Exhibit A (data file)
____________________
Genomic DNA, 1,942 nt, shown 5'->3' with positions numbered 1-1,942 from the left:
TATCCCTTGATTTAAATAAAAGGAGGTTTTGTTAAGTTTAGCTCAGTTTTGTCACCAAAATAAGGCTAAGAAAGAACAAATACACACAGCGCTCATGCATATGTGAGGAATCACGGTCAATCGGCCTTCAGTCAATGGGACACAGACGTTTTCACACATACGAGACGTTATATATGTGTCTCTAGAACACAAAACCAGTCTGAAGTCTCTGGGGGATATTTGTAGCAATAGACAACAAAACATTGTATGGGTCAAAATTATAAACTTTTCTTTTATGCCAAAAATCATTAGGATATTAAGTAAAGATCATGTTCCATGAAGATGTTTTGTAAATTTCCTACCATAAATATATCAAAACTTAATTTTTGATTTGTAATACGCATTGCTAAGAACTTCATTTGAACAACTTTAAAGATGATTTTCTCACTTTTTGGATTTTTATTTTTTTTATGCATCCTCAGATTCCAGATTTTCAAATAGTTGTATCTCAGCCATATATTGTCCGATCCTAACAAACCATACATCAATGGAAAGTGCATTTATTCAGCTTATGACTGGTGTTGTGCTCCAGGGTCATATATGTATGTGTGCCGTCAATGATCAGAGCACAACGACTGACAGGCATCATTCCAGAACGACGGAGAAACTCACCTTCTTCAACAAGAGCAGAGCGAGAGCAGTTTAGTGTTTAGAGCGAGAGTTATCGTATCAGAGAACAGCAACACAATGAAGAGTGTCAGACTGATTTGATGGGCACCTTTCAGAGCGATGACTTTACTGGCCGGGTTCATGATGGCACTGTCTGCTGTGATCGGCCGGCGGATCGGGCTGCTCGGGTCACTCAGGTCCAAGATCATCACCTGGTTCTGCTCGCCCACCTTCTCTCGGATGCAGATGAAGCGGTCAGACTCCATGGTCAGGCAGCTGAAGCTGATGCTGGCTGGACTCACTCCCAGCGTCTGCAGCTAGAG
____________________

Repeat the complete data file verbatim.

Genomic DNA, 1,942 nt, shown 5'->3' with positions numbered 1-1,942 from the left:
TATCCCTTGATTTAAATAAAAGGAGGTTTTGTTAAGTTTAGCTCAGTTTTGTCACCAAAATAAGGCTAAGAAAGAACAAATACACACAGCGCTCATGCATATGTGAGGAATCACGGTCAATCGGCCTTCAGTCAATGGGACACAGACGTTTTCACACATACGAGACGTTATATATGTGTCTCTAGAACACAAAACCAGTCTGAAGTCTCTGGGGGATATTTGTAGCAATAGACAACAAAACATTGTATGGGTCAAAATTATAAACTTTTCTTTTATGCCAAAAATCATTAGGATATTAAGTAAAGATCATGTTCCATGAAGATGTTTTGTAAATTTCCTACCATAAATATATCAAAACTTAATTTTTGATTTGTAATACGCATTGCTAAGAACTTCATTTGAACAACTTTAAAGATGATTTTCTCACTTTTTGGATTTTTATTTTTTTTATGCATCCTCAGATTCCAGATTTTCAAATAGTTGTATCTCAGCCATATATTGTCCGATCCTAACAAACCATACATCAATGGAAAGTGCATTTATTCAGCTTATGACTGGTGTTGTGCTCCAGGGTCATATATGTATGTGTGCCGTCAATGATCAGAGCACAACGACTGACAGGCATCATTCCAGAACGACGGAGAAACTCACCTTCTTCAACAAGAGCAGAGCGAGAGCAGTTTAGTGTTTAGAGCGAGAGTTATCGTATCAGAGAACAGCAACACAATGAAGAGTGTCAGACTGATTTGATGGGCACCTTTCAGAGCGATGACTTTACTGGCCGGGTTCATGATGGCACTGTCTGCTGTGATCGGCCGGCGGATCGGGCTGCTCGGGTCACTCAGGTCCAAGATCATCACCTGGTTCTGCTCGCCCACCTTCTCTCGGATGCAGATGAAGCGGTCAGACTCCATGGTCAGGCAGCTGAAGCTGATGCTGGCTGGACTCACTCCCAGCGTCTGCAGCTAGAG